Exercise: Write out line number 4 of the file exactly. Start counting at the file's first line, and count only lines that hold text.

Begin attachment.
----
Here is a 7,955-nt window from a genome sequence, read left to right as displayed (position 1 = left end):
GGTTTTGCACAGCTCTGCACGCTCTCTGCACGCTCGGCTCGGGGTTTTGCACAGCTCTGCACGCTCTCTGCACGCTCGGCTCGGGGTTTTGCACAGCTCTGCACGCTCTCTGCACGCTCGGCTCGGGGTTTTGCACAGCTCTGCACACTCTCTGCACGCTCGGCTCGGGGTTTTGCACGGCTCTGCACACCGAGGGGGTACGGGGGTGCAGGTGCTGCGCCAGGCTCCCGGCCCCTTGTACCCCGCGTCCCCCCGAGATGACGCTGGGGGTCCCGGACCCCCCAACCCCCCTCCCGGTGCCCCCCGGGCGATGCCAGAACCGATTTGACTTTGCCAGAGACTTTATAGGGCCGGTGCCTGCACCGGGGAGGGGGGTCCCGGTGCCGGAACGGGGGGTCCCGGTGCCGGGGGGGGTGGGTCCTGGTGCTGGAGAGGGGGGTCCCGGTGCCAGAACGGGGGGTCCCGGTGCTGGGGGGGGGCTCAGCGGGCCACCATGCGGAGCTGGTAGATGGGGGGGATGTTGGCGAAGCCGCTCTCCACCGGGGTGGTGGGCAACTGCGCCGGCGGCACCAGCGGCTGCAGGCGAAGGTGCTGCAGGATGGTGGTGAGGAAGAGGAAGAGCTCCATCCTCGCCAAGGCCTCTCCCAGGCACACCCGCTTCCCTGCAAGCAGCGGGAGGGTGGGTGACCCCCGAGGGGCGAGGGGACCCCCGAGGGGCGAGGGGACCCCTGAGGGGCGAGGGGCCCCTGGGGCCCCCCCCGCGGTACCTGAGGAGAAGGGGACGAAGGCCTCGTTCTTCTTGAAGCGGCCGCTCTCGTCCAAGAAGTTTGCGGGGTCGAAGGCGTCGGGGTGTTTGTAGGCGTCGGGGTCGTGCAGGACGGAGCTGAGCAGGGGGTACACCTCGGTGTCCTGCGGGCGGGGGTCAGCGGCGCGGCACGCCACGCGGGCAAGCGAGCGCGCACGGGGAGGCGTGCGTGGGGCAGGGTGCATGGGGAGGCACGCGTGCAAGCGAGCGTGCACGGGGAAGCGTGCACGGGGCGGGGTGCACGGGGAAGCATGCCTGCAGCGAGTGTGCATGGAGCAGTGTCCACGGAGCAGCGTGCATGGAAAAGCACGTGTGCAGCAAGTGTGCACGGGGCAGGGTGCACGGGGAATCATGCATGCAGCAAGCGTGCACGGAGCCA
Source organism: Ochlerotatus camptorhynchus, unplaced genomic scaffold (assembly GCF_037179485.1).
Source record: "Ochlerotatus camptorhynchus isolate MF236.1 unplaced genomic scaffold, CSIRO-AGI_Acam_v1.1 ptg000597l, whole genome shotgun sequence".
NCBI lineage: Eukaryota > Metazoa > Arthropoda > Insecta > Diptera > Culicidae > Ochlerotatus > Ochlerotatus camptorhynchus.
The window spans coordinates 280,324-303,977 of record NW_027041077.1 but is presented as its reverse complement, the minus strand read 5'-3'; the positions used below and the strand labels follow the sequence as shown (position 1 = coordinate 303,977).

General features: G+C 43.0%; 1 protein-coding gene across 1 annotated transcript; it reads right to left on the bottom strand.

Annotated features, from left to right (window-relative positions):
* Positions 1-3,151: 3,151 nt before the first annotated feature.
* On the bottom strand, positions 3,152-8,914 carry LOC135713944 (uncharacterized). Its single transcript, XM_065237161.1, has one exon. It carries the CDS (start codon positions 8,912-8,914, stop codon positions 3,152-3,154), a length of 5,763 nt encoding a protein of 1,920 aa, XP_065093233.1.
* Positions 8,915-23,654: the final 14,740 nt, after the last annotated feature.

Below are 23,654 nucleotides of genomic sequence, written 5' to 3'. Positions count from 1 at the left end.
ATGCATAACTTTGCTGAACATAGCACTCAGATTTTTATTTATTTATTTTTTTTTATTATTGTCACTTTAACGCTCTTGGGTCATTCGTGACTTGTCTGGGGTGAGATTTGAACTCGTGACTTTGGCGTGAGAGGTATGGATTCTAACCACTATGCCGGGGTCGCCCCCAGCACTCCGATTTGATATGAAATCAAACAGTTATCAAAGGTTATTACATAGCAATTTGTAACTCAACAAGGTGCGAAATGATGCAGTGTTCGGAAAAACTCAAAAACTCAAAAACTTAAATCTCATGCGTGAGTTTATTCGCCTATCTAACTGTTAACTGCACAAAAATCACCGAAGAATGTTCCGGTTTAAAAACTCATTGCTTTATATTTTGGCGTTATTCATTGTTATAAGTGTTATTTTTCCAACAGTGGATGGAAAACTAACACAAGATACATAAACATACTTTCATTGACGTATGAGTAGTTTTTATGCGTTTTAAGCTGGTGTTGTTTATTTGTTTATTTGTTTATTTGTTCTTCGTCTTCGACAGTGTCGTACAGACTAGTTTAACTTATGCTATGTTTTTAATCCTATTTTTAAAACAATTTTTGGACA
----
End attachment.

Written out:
Source record: "Ochlerotatus camptorhynchus isolate MF236.1 unplaced genomic scaffold, CSIRO-AGI_Acam_v1.1 ptg000597l, whole genome shotgun sequence".